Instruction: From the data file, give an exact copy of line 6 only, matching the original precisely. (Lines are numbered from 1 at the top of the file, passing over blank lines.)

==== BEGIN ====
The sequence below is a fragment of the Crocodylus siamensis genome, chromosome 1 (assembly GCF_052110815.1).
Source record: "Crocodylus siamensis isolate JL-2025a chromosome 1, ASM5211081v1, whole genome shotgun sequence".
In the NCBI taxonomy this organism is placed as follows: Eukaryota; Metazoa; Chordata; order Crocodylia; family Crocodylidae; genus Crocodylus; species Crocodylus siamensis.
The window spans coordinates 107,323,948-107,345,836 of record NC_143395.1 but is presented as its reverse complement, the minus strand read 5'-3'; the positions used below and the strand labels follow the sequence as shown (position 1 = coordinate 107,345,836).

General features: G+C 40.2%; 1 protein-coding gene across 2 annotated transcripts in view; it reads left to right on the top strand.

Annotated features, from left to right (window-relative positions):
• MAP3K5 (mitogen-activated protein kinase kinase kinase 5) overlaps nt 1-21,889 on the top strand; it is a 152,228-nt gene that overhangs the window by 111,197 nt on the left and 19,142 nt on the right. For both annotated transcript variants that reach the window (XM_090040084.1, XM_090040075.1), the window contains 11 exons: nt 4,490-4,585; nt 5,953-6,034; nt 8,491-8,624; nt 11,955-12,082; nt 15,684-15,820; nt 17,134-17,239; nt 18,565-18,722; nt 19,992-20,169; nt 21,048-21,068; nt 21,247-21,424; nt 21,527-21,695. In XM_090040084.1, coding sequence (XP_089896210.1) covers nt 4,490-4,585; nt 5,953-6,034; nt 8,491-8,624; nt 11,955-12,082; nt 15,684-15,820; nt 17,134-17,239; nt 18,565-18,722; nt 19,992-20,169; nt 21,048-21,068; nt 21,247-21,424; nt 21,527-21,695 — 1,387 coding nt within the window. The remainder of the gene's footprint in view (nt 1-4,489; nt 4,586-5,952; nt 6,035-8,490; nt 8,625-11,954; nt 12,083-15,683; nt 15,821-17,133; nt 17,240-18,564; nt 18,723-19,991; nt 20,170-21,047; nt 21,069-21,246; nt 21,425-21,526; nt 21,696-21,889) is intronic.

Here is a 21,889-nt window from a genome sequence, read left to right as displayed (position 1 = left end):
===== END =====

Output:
Annotated features, from left to right (window-relative positions):